I had hoped to never write again about former President Trump’s disdain for the military but an article by Atlantic editor Jeffrey Goldberg made it necessary. Retiring Chairman of the Joint Chiefs Of Staff, General Mark Milley told Goldberg this story:
At his welcome ceremony at Joint Base Myer–Henderson Hall, across the Potomac River from the capital, Milley gained an early, and disturbing, insight into Trump’s attitude toward soldiers. Milley had chosen a severely wounded Army captain, Luis Avila, to sing “God Bless America.” Avila, who had completed five combat tours, had lost a leg in an IED attack in Afghanistan, and had suffered two heart attacks, two strokes, and brain damage as a result of his injuries. To Milley, and to four-star generals across the Army, Avila and his wife, Claudia, represented the heroism, sacrifice, and dignity of wounded soldiers.
It had rained that day, and the ground was soft; at one point Avila’s wheelchair threatened to topple over. Milley’s wife, Hollyanne, ran to help Avila, as did Vice President Mike Pence. After Avila’s performance, Trump walked over to congratulate him, but then said to Milley, within earshot of several witnesses, “Why do you bring people like that here? No one wants to see that, the wounded.” Never let Avila appear in public again, Trump told Milley.”
Anyone surprised by the flag hugging former president’s hypocrisy? I thought not.
The last time this ugly issue reared its ugly head was in 2020 because of another article by Jeffrey Goldberg, Trump: Americans Who Died In War Are ‘Losers’ and ‘Suckers.’
That story of Trump’s reluctance to honor and disdain for our fallen soldiers was related to Goldberg by former White House Chief of Staff, General John Kelly. Why has Kelly maintained public silence about this horrible man? I hope General Milley will NOT follow Kelly’s example after his retirement.
In response to Goldberg’s piece, I told the story of the uncle I never knew, Captain William Peter Athas who was killed in action in 1944. The sarcastic title says it all: My Uncle Was A ‘Loser.’
This passage captures my political reaction to Trump’s calumny upon our war dead:
I have a strong feeling of schadenfreude today. During the Bush-Cheney administration, the GOP turned support for our troops into a fetish. The implication was that anyone who opposed the Iraq War was a traitor. What does that make Donald Trump? Just a sucker and a loser or a traitor?”
That was true in September 2020. It’s even truer in 2023 because of the Dipshit Insurrection. On the last day of July, I wrote a post about the breathtaking hypocrisy of the Tuberville Hold: Why Do Republicans Hate The Military? That’s a real question, not a rhetorical one. They traffic in lies, I do not.
Since Tuberville doubled down on his hold on military promotions, I’m doubling down on my condemnation of the Trumpified GOP which talks tough and carries a twig. Their support of the troops is strictly rhetorical. They’ve turned a sensible military abortion policy into a chance to dunk on the armed forces as woke, whatever the hell that means. The hypocrisy, it burns.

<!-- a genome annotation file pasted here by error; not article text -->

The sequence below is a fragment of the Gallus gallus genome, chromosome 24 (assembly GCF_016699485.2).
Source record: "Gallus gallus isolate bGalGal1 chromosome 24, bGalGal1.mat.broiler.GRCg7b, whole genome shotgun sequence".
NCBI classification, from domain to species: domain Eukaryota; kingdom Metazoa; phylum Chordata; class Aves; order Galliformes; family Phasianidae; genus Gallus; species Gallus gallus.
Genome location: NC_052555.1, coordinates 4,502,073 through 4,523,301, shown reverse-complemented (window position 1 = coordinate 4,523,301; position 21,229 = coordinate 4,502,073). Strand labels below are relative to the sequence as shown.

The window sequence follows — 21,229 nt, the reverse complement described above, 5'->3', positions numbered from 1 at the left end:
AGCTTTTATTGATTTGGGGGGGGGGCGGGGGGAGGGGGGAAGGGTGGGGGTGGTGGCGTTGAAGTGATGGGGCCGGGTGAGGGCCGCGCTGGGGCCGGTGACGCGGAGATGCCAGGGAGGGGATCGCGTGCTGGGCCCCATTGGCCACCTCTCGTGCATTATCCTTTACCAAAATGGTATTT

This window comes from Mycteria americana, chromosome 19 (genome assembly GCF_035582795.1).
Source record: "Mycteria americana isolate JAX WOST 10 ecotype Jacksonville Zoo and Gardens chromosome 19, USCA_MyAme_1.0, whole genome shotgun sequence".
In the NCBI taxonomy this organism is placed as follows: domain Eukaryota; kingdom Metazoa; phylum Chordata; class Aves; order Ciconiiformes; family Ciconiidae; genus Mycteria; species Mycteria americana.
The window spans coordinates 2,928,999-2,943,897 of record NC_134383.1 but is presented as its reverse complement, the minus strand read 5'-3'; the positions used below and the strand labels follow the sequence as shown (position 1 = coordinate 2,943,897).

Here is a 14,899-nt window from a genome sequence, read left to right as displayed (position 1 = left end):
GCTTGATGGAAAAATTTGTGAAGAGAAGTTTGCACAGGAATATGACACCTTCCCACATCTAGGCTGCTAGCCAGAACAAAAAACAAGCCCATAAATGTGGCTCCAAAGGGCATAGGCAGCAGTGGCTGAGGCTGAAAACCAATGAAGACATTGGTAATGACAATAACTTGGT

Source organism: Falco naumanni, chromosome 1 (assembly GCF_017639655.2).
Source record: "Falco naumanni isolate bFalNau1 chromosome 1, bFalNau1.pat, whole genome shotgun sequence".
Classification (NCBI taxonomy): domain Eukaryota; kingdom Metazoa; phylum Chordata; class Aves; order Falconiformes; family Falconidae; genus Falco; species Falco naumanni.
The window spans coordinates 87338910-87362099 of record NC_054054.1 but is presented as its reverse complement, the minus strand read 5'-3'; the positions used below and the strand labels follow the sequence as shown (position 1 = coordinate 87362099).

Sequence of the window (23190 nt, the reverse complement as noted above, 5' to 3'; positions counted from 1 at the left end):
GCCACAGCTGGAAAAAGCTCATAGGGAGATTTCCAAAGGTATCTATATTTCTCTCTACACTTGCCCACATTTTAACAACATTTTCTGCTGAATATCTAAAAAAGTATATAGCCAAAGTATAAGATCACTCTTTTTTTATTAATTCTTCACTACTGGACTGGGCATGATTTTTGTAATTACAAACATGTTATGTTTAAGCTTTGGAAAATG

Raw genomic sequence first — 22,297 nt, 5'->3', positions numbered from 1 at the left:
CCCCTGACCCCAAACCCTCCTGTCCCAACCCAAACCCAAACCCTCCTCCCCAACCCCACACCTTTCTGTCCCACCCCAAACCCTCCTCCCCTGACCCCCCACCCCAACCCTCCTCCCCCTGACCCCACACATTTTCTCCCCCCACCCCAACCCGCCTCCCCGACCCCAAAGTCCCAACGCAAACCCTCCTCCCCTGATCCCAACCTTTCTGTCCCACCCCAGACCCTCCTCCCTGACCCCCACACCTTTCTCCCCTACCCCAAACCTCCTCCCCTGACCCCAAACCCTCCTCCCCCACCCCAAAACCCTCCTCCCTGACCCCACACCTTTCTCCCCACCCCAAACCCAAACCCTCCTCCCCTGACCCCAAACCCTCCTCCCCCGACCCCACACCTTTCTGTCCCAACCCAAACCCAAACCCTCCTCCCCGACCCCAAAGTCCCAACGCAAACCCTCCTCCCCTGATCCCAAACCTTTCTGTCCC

The American military has traditionally honored wounded and disabled veterans. Improvements in medicine have saved lives and enabled more seriously wounded vets to survive. We should honor their valor and sacrifice, not defame it just because a disgraced former POTUS doesn’t want to see it. When he said, “no one wants to see that,” he was wrong. I want to see that. It’s a living example of why wars should be rarely fought and never for strictly political reasons. Everything is about politics for the Indicted Impeached Insult Comedian.
The featured image comes from my favorite World War II movie, The Best Years Of Our Lives. This classic 1946 film is about the trials and tribulations of returning veterans, one of whom is Homer Parrish played by Harold Russell who lost both hands during the war. Director William Wyler saw this short film and cast Russell:
America did not mind seeing Harold Russell’s hooks. The movie was a commercial and artistic triumph, winning multiple Oscars including best picture, director, and supporting actor for disabled veteran Harold Russell.
Repeat after me: America did not mind seeing Harold Russell’s hooks. Only squeamish and selfish louts such as the Kaiser of Chaos prefer to look away.
Trump claims to be a tough guy but he’s too cowardly to be around disabled veterans. Past presidents honored them, Trump slanders them. Is this a man who should return as commander-in-chief of our armed forces? That was a rhetorical question. The answer is as obvious as the perpetual sneer on Matt Gaetz’s face.
There’s a Trump-type character in The Best Years Of Our Lives who tells Homer he’s a sucker for fighting, which leads to fisticuffs that get Dana Andrews relieved of his soda jerk duties:
The Best Years Of Our Lives is a realistic film that does not sugarcoat the initial difficulties Homer Parrish’s family had dealing with his disability.
Homer’s family got over it because they loved him and honored his service, Donald Trump only loves himself. Instead of The Best Years Of Our Lives, he gave us some of the worst years of our history.
I don’t use the word cripple to describe those who were disabled in either war or peace. But John Lennon’s Crippled Inside nails the warped mindset of the Donald Trumps of the world: “One thing you can’t hide is when you’re crippled inside.”
Repeat after me: America did not mind seeing Harold Russell’s hooks.
The last word goes to John Lennon: